# Codegolf - Lisp Edition

I occasionally like a round of code-golf (e.g. recently) and I try to solve these with R, but this one gave me some hope that I could make use of a really cool feature I knew about in common lisp.

I have occasionally tinkered with lisp - initially because I learned emacs, but later because it’s really interesting and does teach a lot about quoting. Practical Common Lisp is a book I’m still (slowly) making my way through, but it’s a great read so far.

There’s a lot you can do with lisp - you can even connect it up to R (sort of).

Anyway, back to the code-golf. The problem as stated:

It’s 2050, and people have decided to write numbers in a new way. They want less to memorize, and number to be able to be written quicker. For every place value(ones, tens, hundreds, etc.) the number is written with the number in that place, a hyphen, and the place value name. “zero” and it’s place value does not need to be written. The number 0 and negative numbers do not need to be handled, so don’t worry about those.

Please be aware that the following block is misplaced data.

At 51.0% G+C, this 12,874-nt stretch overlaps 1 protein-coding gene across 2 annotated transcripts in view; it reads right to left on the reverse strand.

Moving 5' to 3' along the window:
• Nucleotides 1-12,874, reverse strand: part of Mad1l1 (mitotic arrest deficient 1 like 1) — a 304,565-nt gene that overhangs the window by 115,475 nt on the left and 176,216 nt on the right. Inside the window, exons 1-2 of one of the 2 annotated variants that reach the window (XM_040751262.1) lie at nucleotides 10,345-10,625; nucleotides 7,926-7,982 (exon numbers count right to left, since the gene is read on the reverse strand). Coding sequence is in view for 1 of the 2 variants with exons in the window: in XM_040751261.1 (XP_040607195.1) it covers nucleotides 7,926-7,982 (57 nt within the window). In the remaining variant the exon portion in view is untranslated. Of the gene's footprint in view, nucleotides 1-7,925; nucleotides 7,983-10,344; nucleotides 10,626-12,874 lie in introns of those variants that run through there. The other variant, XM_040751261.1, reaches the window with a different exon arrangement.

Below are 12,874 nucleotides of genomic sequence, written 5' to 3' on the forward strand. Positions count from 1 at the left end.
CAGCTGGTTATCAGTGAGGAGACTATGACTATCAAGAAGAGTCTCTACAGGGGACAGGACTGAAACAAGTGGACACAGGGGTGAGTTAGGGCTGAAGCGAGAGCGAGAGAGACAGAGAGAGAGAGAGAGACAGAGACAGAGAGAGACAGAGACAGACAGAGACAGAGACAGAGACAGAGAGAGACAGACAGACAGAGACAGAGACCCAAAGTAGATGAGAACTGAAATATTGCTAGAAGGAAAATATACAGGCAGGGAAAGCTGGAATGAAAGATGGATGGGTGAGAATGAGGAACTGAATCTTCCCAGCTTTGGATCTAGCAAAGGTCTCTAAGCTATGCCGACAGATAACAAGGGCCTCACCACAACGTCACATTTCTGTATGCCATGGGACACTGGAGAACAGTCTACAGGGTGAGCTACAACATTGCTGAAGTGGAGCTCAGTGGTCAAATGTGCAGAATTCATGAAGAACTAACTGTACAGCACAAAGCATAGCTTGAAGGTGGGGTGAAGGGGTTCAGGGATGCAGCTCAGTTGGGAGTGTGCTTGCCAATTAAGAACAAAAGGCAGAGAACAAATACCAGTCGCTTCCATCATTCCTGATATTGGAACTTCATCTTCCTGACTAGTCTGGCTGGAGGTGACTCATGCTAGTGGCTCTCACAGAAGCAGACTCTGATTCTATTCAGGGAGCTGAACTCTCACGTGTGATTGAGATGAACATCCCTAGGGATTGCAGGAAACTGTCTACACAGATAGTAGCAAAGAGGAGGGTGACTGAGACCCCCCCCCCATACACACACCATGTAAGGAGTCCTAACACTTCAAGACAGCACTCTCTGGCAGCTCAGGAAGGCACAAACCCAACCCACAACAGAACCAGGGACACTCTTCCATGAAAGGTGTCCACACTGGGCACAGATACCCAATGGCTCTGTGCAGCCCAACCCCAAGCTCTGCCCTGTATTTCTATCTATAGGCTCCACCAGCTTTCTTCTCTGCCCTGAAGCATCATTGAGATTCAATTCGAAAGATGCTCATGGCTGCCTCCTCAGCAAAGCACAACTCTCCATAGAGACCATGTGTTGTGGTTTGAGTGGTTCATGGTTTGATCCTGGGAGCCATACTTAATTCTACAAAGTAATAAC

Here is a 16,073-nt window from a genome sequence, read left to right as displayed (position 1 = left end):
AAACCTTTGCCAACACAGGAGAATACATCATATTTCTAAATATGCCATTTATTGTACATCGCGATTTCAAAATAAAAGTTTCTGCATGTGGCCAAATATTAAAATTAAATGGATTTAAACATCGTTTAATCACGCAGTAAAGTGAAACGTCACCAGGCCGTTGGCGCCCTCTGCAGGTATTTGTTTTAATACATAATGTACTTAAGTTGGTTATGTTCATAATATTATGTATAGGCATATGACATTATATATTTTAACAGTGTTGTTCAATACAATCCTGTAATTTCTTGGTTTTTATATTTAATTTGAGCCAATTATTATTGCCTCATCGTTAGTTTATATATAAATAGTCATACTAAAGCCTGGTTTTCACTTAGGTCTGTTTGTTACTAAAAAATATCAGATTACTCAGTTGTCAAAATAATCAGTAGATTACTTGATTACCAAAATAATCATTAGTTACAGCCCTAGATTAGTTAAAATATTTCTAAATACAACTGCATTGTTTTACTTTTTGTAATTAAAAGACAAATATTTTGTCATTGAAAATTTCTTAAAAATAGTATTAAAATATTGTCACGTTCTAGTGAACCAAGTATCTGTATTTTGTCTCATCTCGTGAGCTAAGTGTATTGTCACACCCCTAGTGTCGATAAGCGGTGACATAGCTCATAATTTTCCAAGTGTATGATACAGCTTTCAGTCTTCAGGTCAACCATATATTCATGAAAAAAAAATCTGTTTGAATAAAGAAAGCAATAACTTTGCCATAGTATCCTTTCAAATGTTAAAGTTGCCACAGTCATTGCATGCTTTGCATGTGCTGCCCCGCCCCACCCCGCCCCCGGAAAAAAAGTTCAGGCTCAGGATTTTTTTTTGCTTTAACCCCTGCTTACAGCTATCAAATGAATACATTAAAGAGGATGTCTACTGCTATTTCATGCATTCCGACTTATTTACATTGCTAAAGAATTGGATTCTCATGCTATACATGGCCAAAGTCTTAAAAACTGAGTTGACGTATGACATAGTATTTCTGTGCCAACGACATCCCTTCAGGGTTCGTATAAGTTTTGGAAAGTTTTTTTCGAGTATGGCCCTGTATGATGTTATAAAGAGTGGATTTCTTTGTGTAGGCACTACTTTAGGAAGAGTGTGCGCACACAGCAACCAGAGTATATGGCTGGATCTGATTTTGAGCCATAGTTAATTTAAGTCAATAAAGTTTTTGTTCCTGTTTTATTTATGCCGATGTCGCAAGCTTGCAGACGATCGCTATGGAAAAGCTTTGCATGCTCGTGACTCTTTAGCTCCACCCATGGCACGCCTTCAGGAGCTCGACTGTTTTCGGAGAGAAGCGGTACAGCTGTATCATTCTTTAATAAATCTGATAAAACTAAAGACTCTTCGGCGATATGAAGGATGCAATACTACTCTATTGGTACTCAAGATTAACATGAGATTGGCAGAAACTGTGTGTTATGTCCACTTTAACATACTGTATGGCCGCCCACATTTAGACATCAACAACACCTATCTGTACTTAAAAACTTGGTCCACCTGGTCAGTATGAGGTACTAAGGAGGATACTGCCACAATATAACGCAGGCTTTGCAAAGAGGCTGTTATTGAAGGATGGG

Input: The input will be a positive integer up to 3 digits.

Output: The output should be a string that looks like something below.

Test cases:

56 => five-ten six
11 => ten one
72 => seven-ten two
478 => four-hundred seven-ten eight
754 => seven-hundred five-ten four
750 => seven-hundred five-ten
507 => five-hundred seven

On it’s own, this seems like it’s going to need some sort of mapping from digits to words. R does have one of those in the {english} package (I know this because I used it the last example in this post) but code-golf doesn’t really allow you to use external packages (mostly).

What gave me hope is something I really wish R had natively, and that the "~R" option of lisp’s format method

(format nil "~R" 14000605) 
"fourteen million six hundred five"

This works really nicely, and seemed like an efficient route to a code-golf solution.

What was missing from this? For starters, we explicity need the tens digits to be of the form ‘n-ten’, which isn’t the case here

(format nil "~R" 478) 
"four hundred seventy-eight"

I considered trying to do a text replacement of “ty” to “-ten” but, alas,